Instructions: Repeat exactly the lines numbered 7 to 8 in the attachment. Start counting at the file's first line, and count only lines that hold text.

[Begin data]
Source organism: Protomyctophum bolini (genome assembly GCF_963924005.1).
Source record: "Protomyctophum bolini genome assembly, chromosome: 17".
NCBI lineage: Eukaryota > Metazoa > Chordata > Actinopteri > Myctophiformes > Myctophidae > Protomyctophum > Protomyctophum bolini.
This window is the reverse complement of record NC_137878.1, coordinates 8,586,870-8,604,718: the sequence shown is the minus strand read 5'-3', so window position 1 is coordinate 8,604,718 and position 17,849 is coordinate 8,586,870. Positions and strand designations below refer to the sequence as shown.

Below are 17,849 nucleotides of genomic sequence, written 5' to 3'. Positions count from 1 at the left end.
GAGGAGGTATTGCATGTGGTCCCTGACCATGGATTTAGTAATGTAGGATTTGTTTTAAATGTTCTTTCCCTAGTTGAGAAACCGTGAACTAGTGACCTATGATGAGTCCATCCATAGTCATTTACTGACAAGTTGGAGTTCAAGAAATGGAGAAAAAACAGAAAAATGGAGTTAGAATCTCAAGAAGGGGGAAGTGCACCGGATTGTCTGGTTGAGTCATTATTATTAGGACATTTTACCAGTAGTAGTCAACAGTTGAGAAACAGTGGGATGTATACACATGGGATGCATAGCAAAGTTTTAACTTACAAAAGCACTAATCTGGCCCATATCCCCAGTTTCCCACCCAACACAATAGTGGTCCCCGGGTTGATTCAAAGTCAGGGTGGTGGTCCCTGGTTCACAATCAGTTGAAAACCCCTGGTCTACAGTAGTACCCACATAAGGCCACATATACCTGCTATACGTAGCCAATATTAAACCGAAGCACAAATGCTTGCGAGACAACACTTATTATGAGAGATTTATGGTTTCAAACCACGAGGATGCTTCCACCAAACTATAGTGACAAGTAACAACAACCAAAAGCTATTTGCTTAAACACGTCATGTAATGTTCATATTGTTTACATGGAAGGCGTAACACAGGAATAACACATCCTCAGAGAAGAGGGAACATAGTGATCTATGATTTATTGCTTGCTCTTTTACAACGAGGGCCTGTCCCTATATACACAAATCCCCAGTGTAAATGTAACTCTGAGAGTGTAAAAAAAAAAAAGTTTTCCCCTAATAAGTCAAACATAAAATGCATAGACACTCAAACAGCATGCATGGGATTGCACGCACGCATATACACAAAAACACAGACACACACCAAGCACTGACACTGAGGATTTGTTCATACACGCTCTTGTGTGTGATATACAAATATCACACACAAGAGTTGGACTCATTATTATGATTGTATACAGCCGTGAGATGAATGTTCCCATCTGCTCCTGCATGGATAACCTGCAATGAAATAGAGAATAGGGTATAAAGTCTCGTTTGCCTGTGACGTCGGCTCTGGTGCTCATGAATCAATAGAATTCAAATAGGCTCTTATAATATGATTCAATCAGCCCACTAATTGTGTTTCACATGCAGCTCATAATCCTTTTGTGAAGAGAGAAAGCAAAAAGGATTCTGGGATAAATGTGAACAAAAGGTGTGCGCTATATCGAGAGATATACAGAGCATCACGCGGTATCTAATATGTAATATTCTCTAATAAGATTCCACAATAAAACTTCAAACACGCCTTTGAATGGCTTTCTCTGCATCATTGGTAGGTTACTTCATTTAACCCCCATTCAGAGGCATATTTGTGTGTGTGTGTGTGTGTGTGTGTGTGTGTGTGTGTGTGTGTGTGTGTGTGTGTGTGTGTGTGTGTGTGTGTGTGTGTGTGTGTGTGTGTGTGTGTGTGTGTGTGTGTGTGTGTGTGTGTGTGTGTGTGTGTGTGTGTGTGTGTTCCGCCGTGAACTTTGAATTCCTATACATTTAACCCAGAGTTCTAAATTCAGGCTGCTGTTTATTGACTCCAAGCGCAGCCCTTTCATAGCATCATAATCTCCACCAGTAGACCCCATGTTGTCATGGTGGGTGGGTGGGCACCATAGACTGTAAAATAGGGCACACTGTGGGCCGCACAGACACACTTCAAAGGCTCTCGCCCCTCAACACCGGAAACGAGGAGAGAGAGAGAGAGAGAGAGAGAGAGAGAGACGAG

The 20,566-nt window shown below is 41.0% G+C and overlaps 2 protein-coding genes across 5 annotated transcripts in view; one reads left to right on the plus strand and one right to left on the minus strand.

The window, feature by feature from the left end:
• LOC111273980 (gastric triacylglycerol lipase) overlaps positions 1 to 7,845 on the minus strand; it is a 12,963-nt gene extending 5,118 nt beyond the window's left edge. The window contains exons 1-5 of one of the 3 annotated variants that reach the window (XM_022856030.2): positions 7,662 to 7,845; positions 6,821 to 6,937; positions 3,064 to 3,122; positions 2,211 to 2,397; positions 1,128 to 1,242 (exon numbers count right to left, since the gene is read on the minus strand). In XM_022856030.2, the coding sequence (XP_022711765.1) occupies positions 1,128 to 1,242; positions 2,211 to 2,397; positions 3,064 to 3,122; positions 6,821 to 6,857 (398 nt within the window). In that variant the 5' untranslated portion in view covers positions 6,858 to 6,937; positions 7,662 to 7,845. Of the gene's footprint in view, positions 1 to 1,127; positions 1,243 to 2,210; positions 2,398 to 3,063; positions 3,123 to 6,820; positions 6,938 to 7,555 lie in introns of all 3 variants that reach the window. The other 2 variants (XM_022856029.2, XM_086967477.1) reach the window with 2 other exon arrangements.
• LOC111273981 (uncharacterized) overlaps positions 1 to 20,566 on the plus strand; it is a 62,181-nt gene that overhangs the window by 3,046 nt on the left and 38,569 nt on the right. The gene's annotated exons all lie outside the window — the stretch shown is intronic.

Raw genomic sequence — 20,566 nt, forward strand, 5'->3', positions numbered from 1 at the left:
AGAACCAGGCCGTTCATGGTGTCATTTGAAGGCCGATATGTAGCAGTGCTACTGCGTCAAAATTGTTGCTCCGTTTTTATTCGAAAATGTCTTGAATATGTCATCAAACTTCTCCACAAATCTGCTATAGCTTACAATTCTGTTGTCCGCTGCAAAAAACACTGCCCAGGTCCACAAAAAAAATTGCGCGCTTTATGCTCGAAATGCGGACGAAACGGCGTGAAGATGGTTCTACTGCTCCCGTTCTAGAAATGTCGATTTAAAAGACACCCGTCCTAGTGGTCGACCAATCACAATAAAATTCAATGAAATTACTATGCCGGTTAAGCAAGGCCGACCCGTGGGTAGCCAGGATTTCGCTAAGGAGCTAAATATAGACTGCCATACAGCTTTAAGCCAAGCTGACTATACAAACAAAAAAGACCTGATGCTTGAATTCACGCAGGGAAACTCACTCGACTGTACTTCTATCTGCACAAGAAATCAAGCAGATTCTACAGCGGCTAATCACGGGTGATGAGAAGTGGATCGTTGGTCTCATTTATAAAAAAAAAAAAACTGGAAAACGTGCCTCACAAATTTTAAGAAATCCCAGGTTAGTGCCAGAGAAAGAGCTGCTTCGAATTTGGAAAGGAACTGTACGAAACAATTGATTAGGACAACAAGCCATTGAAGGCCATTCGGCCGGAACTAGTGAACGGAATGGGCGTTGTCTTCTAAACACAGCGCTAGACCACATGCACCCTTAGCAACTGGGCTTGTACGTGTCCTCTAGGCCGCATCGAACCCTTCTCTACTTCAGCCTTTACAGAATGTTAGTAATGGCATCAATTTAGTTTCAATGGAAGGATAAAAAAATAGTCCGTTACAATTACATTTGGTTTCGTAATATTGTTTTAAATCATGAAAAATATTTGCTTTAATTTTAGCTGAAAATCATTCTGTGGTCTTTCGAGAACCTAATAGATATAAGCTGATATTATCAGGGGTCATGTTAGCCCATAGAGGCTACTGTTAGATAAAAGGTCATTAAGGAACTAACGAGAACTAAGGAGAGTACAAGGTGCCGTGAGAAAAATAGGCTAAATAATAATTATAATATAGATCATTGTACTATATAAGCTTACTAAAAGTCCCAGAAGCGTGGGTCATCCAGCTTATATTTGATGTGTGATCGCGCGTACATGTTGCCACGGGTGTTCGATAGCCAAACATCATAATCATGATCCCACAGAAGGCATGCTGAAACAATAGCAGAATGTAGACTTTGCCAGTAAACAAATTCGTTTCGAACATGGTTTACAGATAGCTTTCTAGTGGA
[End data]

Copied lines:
The 20,566-nt window shown below is 41.0% G+C and overlaps 2 protein-coding genes across 5 annotated transcripts in view; one reads left to right on the plus strand and one right to left on the minus strand.

The window, feature by feature from the left end: